Every day, manufacturers around the world rely on thousands of energy-intensive processes in order to produce their goods.
Vast amounts of energy are expended in heating, cooling, and drying a wide array of different chemical and food solids before they are even ready to be used as raw materials, and factory production lines often use even more energy to create the products their customers will eventually purchase.
What happens to all this energy once it has been used? In many cases, excess energy is simply diffused and lost because manufacturers lack the equipment necessary to convert it into reusable forms that would allow it to be recycled back into the plant’s energy grid.
This loss doesn’t just represent an economic inefficiency that impacts the manufacturer’s bottom line; it also leads to a larger carbon footprint, and, viewed cumulatively, can have a devastating impact on the environment. For this reason, energy storage and recovery technology is becoming increasingly essential for companies that want to develop more streamlined, efficient, and green production operations.
What is Energy Storage and Recovery?
Energy storage and recovery technology is designed to ensure that energy used in industrial processes like heating, cooling, and drying is recycled back into the system in some for or another. Thing, for example, of an industrial tumble dryer: energy is expended to heat up air and evaporate water, but the excess heated air is then pumped into the atmosphere, dispersing the energy.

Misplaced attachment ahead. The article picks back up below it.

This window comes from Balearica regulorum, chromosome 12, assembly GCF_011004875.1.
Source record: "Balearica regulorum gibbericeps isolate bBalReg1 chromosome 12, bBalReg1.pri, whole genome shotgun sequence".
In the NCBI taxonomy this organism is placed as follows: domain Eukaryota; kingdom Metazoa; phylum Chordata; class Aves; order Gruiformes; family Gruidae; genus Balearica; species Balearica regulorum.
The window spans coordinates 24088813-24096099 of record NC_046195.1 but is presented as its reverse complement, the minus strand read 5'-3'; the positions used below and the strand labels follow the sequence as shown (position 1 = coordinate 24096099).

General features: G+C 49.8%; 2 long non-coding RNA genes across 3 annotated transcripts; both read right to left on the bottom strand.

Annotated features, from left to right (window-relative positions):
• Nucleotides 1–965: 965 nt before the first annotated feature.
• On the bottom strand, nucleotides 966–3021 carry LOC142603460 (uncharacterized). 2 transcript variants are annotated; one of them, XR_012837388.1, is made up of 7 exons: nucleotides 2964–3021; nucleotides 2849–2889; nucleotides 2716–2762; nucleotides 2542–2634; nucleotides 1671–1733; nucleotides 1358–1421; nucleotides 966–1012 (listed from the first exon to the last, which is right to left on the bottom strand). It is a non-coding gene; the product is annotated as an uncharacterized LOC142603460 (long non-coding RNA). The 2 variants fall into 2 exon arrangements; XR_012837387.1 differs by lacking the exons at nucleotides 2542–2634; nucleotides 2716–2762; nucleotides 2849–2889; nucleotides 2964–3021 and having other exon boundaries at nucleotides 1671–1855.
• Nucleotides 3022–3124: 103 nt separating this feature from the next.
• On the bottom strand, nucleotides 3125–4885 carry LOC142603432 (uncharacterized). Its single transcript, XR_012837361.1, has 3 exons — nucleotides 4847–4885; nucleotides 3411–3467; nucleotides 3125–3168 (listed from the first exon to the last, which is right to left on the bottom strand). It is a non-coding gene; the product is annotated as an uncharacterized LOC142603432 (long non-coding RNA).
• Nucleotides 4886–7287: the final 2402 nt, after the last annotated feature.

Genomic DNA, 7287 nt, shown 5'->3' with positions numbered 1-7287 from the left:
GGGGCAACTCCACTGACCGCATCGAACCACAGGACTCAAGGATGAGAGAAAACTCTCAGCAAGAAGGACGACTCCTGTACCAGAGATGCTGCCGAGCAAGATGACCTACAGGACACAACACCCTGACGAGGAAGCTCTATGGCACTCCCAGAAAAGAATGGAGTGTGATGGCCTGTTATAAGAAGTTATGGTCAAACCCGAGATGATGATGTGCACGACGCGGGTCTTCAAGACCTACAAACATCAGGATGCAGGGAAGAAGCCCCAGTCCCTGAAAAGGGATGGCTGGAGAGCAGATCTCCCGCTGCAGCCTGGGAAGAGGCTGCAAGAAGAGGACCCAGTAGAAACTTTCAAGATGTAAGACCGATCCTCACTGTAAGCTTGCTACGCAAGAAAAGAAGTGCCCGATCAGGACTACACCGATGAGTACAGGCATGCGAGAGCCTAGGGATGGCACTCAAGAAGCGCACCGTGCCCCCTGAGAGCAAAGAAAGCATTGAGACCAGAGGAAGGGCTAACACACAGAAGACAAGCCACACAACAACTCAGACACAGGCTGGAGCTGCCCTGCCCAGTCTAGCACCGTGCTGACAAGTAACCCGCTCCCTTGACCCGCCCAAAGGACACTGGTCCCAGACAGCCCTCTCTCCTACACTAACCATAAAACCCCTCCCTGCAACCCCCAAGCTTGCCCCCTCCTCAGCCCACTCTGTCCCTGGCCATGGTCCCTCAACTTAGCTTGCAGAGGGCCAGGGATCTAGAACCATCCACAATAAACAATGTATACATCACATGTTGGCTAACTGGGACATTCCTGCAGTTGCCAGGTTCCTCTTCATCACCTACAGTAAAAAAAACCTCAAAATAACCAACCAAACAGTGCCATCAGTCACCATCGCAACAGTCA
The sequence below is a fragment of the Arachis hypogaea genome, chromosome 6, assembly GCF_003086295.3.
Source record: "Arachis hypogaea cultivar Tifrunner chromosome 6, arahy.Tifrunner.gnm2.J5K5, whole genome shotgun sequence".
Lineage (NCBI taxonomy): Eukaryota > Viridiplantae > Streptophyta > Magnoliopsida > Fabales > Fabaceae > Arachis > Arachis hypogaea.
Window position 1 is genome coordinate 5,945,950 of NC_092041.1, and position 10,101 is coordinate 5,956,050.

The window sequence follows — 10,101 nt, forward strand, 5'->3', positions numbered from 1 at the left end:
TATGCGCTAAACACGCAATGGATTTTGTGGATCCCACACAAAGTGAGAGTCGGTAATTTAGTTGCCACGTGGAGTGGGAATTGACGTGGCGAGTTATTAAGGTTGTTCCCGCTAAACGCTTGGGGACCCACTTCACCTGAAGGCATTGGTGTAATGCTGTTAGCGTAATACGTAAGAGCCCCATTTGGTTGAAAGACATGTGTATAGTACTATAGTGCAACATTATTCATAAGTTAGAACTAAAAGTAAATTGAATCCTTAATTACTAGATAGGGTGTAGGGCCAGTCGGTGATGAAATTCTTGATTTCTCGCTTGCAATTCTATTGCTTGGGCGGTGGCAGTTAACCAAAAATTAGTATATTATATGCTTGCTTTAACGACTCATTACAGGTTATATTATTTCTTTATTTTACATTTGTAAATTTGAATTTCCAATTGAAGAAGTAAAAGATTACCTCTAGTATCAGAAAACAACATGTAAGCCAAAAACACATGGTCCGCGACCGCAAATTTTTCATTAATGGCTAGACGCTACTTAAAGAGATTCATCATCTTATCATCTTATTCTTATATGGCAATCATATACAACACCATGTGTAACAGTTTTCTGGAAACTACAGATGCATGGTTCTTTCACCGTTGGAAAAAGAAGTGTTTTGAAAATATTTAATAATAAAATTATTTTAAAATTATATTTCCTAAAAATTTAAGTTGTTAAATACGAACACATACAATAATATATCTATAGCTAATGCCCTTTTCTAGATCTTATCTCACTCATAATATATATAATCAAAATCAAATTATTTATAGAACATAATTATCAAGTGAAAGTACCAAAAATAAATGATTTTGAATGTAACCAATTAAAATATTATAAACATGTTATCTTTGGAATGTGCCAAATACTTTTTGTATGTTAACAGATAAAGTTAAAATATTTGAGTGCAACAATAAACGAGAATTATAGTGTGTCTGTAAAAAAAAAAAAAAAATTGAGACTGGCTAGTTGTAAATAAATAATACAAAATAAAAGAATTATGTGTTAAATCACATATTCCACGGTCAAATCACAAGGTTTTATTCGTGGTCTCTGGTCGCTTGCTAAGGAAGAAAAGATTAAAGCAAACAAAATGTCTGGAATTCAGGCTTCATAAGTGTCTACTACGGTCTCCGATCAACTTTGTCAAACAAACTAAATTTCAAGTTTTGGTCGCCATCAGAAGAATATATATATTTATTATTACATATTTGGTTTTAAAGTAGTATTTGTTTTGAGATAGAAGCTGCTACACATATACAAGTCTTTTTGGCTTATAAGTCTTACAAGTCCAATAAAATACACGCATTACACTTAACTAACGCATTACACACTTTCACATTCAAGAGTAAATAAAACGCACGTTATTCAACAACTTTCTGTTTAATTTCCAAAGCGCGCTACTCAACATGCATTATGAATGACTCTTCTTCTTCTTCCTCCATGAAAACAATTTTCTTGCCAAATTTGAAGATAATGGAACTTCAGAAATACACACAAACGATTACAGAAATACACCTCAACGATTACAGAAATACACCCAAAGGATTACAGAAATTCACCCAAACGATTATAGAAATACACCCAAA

Energy recovery tech finds ways to capture and re-use heated air for other applications, and while some forms of energy recovery has been common in manufacturing for years, storage has long been an issue. Fortunately, with the latest technology in energy storage and recovery it is possible for companies to use thermal storage materials such as ceramics and sand to keep thermal energy in a static form so that it can be re-used when it is needed.
How Much of a Difference Can Energy Storage and Recovery Make?
While most manufacturers understand that better energy storage and recovery technology is available, many are sceptical about the return on investment offered by better heat exchanger technologies. How much of a difference does it actually make.
The truth is that new heat exchangers can offer as a ninety percent improvement in efficiency. In manufacturing processes that operate constantly, this can quickly add up to significant savings on energy costs. And in factories that use renewables like wind or solar in addition to energy from the grid, heat exchangers can be used to store wind and solar for use on windless or overcast days when those energy sources are not producing.
Most experts agree that a key element in fighting anthropogenic climate change will be finding alternative sources of power for manufacturing the wide range of goods that currently rely heavily on fossil-fuel energy sources. In the meantime, reducing fossil fuel use through greater efficiency and improved energy recycling technology is an essential step toward a more sustainable and environmentally friendly future.